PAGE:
Ridgeland also agreed to submit to HUD a proposed Affordable and Fair Housing Marketing Plan which encourages “the development of mixed-income communities and provides tangible steps for conducting outreach and engaging the residents of Southeastern Ridgeland in the community planning process.”
HUD charged in a December 2015 administrative complaint that Ridgeland officials are engaging in “unlawful discrimination based on race.”
HUD’s complaint noted the City received nearly $5 million in federal money in 2014.
One Jackson attorney involved in challenging the zoning law said at the time HUD could freeze Community Development Block Grants or initiate a civil lawsuit through the Department of Justice.
HUD gained significant enforcement latitude in June 2015 with a major U.S. Supreme court ruling in a Texas case that said the agency did not have to prove “intent” to prevail in Fair Housing Act cases. HUD, the court said, can use statistics to show that the challenged practice had produced a “disparate impact.”
HUD’s nearly 1-year-old complaint said city officials have been open that a desire to change the city’s demographics drove implementation of the new stringent zoning rules.
One outcome sought through a demographic shift, according to HUD, was reduction in the number of minority students in Ridgeland schools.
In defending the City’s multi-family housing policy in a September 2014 interview, Ridgeland Development Director Alan Hart the phase-out of the apartment complexes will allow new high-end apartments that are part of mixed-use developments. The new multi-family properties won’t be “a traditional apartment-complex arrangement,” he said.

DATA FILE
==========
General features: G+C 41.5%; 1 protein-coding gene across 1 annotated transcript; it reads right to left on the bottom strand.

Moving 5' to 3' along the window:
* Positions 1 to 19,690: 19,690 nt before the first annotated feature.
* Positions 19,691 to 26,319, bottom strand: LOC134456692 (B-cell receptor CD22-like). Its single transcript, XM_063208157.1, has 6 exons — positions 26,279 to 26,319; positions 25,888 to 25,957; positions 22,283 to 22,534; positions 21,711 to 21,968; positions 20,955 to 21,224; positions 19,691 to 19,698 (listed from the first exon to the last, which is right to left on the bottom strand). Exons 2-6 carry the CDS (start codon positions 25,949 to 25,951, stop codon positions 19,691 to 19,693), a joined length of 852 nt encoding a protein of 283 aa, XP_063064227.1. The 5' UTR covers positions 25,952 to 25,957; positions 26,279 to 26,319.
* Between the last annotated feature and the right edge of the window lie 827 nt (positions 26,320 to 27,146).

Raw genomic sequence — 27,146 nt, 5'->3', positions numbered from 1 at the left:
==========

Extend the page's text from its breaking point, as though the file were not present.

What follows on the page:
Ridgeland is merely applying provisions against non-conforming uses “as adopted,” Hart added.
The largest displacement under the ordinance targeted by HUD would have occurred with the demolition of Sunchase Apartments and removal of all 784 residents from the 392-unit complex at 875 William Blvd.
HUD’s December 2015 complaint reinforced its discrimination claims with a statement that the agency “has strong evidence that Ridgeland took and continues to take these zoning actions because of the racial identity of the apartment buildings’ inhabitants for the express purpose of driving these minority residents out of the city.”
Other multifamily housing located in the majority white areas of Ridgeland has not been similarly treated under the 2014 zoning ordinance, HUD says.
Moreover, the policies and practices of Ridgeland “have harmed and threaten imminent harm to African American residents in disproportionate numbers without sufficient justification. The harm from these exclusionary practices is both imminent and ongoing, as is the threat of condemnation.”
The threat of condemnation stems from a classification system the zoning ordinance gives apartment complexes. The City set up an appeal process for the properties to follow in seeking a classification that allow the complexes to remain either intact or partially intact. Each appeal has been rejected, though city officials have not set a timetable for the complexes to either board up or demolish enough units to comply with the ordinance.